9. Euribor-OIS spread – The Euribor-OIS spread tightened by 2 bps to 21 bps. The Euribor-OIS spread (the difference between the euro interbank lending rate and overnight indexed swaps) measures bank counterparty risk in the Eurozone. The OIS is analogous to the effective Fed Funds rate in the United States. Banks lending at the OIS do not swap principal, so counterparty risk in the OIS is minimal. By contrast, the Euribor rate is the rate offered for unsecured interbank lending. Thus, the spread between the two isolates counterparty risk.
10. ECB Liquidity Recourse to the Deposit Facility – The ECB Liquidity Recourse to the Deposit Facility measures banks’ overnight deposits with the ECB. Taken in conjunction with excess reserves, the ECB deposit facility measures excess liquidity in the Euro banking system. An increase in this metric shows that banks are borrowing from the ECB. In other words, the deposit facility measures one element of the ECB response to the crisis.
11. Markit MCDX Monitor – Last week spreads widened 4 bps, ending the week at 154 bps versus 150 bps the prior week. The index, which measures municipal bond default probabilities, has been trending generally higher since the news two weeks ago that Warren Buffett was reducing his exposure to the market's default risk. While the index is only making lower highs thus far, we're keeping an eye on it to see if it takes out the mid-July highs of 167 bps. The Markit MCDX is a measure of municipal credit default swaps. We believe this index is a useful indicator of pressure in state and local governments. Markit publishes index values daily on six 5-year tenor baskets including 50 reference entities each. Each basket includes a diversified pool of revenue and GO bonds from a broad array of states. We track the 16-V1.
12. Chinese Steel - Steel prices in China fell another 1.2% last week, or 43 yuan/ton, to 3506 yuan/ton, bringing the decline over the last four months to roughly 20%. This index continues to reflect significant weakness in China's construction market. Chinese steel rebar prices have been generally moving lower since August of last year. We use Chinese steel rebar prices to gauge Chinese construction activity, and, by extension, the health of the Chinese economy.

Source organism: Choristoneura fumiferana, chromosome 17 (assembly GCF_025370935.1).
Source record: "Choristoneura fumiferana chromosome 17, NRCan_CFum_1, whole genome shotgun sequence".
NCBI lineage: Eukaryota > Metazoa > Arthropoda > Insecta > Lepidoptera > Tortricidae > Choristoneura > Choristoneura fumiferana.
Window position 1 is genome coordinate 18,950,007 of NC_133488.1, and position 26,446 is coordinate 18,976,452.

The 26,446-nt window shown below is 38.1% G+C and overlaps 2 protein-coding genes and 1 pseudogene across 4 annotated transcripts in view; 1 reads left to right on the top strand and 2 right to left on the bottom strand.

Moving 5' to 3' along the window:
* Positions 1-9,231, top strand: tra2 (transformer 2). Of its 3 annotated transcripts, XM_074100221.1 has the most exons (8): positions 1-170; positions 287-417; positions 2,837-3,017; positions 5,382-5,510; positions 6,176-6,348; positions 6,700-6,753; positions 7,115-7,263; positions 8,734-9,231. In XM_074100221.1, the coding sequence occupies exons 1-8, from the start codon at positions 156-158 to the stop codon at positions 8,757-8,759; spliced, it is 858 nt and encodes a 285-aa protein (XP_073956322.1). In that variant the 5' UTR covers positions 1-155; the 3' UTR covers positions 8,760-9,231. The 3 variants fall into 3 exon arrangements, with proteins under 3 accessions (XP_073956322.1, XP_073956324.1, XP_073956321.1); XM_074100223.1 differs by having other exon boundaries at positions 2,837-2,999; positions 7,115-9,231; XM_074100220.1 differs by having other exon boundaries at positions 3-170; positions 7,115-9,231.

13. 2-10 Spread – The yield spread resumes its downtrend - last week the 2-10 spread tightened 8 bps to 133 bps. We track the 2-10 spread as an indicator of bank margin pressure.
14. XLF Macro Quantitative Setup – Our Macro team’s quantitative setup in the XLF is now Bullish TRADE and TREND, with 0.7% upside to TRADE resistance of $15.26 and 0.9% downside to TRADE support of $15.02.
Margin Debt - July: +0.61 standard deviations
NYSE Margin debt fell to $278 billion in July from $285 billion in June. We like to to look at margin debt levels as a broad contrarian sentiment indicator. For reference, our approach is to look at margin debt levels in standard deviation terms over the period 1. Our analysis finds that when margin debt gets to +1.5 standard deviations or greater, as it did in April of 2011, it has historically been a signal of significant risk in the equity market. The preceding two instances were followed by the equity market losing roughly half its value over the following 24-36 months. Overall this setup represents a long-term headwind for the market. One limitation of this series is that it is reported on a lag. The chart shows data through July.
Joshua Steiner, CFA